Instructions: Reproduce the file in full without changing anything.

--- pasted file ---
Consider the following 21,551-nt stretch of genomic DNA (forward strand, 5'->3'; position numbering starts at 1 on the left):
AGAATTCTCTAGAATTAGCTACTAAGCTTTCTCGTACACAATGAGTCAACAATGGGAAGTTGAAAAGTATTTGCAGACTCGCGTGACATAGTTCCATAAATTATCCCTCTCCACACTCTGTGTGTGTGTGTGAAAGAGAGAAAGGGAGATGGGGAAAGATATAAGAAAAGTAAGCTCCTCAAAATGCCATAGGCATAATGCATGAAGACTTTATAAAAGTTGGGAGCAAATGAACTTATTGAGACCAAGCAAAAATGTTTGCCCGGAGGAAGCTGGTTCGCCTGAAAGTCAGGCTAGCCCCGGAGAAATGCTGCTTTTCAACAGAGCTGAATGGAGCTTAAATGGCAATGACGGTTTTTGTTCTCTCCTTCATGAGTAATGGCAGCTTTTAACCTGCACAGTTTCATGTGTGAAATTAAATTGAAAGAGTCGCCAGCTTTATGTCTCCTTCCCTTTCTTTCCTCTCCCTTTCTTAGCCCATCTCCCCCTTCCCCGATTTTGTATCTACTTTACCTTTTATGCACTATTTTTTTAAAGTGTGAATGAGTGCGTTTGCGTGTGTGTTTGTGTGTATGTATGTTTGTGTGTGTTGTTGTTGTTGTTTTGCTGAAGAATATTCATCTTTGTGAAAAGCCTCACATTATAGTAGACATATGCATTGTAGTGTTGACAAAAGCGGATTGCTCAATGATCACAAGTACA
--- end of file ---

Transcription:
Consider the following 21,551-nt stretch of genomic DNA (forward strand, 5'->3'; position numbering starts at 1 on the left):
AGAATTCTCTAGAATTAGCTACTAAGCTTTCTCGTACACAATGAGTCAACAATGGGAAGTTGAAAAGTATTTGCAGACTCGCGTGACATAGTTCCATAAATTATCCCTCTCCACACTCTGTGTGTGTGTGTGAAAGAGAGAAAGGGAGATGGGGAAAGATATAAGAAAAGTAAGCTCCTCAAAATGCCATAGGCATAATGCATGAAGACTTTATAAAAGTTGGGAGCAAATGAACTTATTGAGACCAAGCAAAAATGTTTGCCCGGAGGAAGCTGGTTCGCCTGAAAGTCAGGCTAGCCCCGGAGAAATGCTGCTTTTCAACAGAGCTGAATGGAGCTTAAATGGCAATGACGGTTTTTGTTCTCTCCTTCATGAGTAATGGCAGCTTTTAACCTGCACAGTTTCATGTGTGAAATTAAATTGAAAGAGTCGCCAGCTTTATGTCTCCTTCCCTTTCTTTCCTCTCCCTTTCTTAGCCCATCTCCCCCTTCCCCGATTTTGTATCTACTTTACCTTTTATGCACTATTTTTTTAAAGTGTGAATGAGTGCGTTTGCGTGTGTGTTTGTGTGTATGTATGTTTGTGTGTGTTGTTGTTGTTGTTTTGCTGAAGAATATTCATCTTTGTGAAAAGCCTCACATTATAGTAGACATATGCATTGTAGTGTTGACAAAAGCGGATTGCTCAATGATCACAAGTACA